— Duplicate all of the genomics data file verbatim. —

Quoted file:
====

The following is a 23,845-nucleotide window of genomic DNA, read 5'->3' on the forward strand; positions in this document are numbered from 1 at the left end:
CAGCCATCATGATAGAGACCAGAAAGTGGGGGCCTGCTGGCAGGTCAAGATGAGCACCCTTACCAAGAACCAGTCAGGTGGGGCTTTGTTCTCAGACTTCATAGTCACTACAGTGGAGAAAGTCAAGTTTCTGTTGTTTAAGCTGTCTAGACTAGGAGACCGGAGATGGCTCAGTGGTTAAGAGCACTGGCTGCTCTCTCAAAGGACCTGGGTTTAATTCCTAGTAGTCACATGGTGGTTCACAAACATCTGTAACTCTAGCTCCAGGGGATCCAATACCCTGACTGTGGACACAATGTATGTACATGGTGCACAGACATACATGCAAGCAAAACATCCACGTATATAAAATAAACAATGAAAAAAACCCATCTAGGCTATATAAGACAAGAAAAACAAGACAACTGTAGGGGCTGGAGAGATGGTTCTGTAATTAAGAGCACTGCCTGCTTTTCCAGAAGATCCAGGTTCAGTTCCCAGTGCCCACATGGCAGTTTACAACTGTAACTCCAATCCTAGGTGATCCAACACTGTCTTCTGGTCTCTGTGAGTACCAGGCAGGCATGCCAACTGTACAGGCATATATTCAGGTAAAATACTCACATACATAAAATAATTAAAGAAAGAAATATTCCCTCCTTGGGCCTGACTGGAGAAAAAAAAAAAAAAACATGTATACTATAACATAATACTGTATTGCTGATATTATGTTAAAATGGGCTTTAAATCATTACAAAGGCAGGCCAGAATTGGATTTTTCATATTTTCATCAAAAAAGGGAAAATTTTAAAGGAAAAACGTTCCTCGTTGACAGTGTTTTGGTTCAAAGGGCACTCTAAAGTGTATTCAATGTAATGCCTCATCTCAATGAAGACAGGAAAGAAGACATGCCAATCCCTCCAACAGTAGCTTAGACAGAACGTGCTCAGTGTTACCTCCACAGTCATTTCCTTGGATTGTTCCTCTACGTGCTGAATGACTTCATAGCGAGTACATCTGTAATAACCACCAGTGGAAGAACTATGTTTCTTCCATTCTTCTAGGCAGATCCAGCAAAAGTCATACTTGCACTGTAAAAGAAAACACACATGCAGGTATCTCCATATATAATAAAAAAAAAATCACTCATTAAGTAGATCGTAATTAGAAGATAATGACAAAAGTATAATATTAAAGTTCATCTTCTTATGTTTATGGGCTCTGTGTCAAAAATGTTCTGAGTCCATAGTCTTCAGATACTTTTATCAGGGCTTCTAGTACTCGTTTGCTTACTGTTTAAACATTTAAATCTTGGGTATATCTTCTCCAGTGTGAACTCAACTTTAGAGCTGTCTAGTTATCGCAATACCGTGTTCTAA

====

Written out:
The following is a 23,845-nucleotide window of genomic DNA, read 5'->3' on the forward strand; positions in this document are numbered from 1 at the left end:
CAGCCATCATGATAGAGACCAGAAAGTGGGGGCCTGCTGGCAGGTCAAGATGAGCACCCTTACCAAGAACCAGTCAGGTGGGGCTTTGTTCTCAGACTTCATAGTCACTACAGTGGAGAAAGTCAAGTTTCTGTTGTTTAAGCTGTCTAGACTAGGAGACCGGAGATGGCTCAGTGGTTAAGAGCACTGGCTGCTCTCTCAAAGGACCTGGGTTTAATTCCTAGTAGTCACATGGTGGTTCACAAACATCTGTAACTCTAGCTCCAGGGGATCCAATACCCTGACTGTGGACACAATGTATGTACATGGTGCACAGACATACATGCAAGCAAAACATCCACGTATATAAAATAAACAATGAAAAAAACCCATCTAGGCTATATAAGACAAGAAAAACAAGACAACTGTAGGGGCTGGAGAGATGGTTCTGTAATTAAGAGCACTGCCTGCTTTTCCAGAAGATCCAGGTTCAGTTCCCAGTGCCCACATGGCAGTTTACAACTGTAACTCCAATCCTAGGTGATCCAACACTGTCTTCTGGTCTCTGTGAGTACCAGGCAGGCATGCCAACTGTACAGGCATATATTCAGGTAAAATACTCACATACATAAAATAATTAAAGAAAGAAATATTCCCTCCTTGGGCCTGACTGGAGAAAAAAAAAAAAAAACATGTATACTATAACATAATACTGTATTGCTGATATTATGTTAAAATGGGCTTTAAATCATTACAAAGGCAGGCCAGAATTGGATTTTTCATATTTTCATCAAAAAAGGGAAAATTTTAAAGGAAAAACGTTCCTCGTTGACAGTGTTTTGGTTCAAAGGGCACTCTAAAGTGTATTCAATGTAATGCCTCATCTCAATGAAGACAGGAAAGAAGACATGCCAATCCCTCCAACAGTAGCTTAGACAGAACGTGCTCAGTGTTACCTCCACAGTCATTTCCTTGGATTGTTCCTCTACGTGCTGAATGACTTCATAGCGAGTACATCTGTAATAACCACCAGTGGAAGAACTATGTTTCTTCCATTCTTCTAGGCAGATCCAGCAAAAGTCATACTTGCACTGTAAAAGAAAACACACATGCAGGTATCTCCATATATAATAAAAAAAAAATCACTCATTAAGTAGATCGTAATTAGAAGATAATGACAAAAGTATAATATTAAAGTTCATCTTCTTATGTTTATGGGCTCTGTGTCAAAAATGTTCTGAGTCCATAGTCTTCAGATACTTTTATCAGGGCTTCTAGTACTCGTTTGCTTACTGTTTAAACATTTAAATCTTGGGTATATCTTCTCCAGTGTGAACTCAACTTTAGAGCTGTCTAGTTATCGCAATACCGTGTTCTAA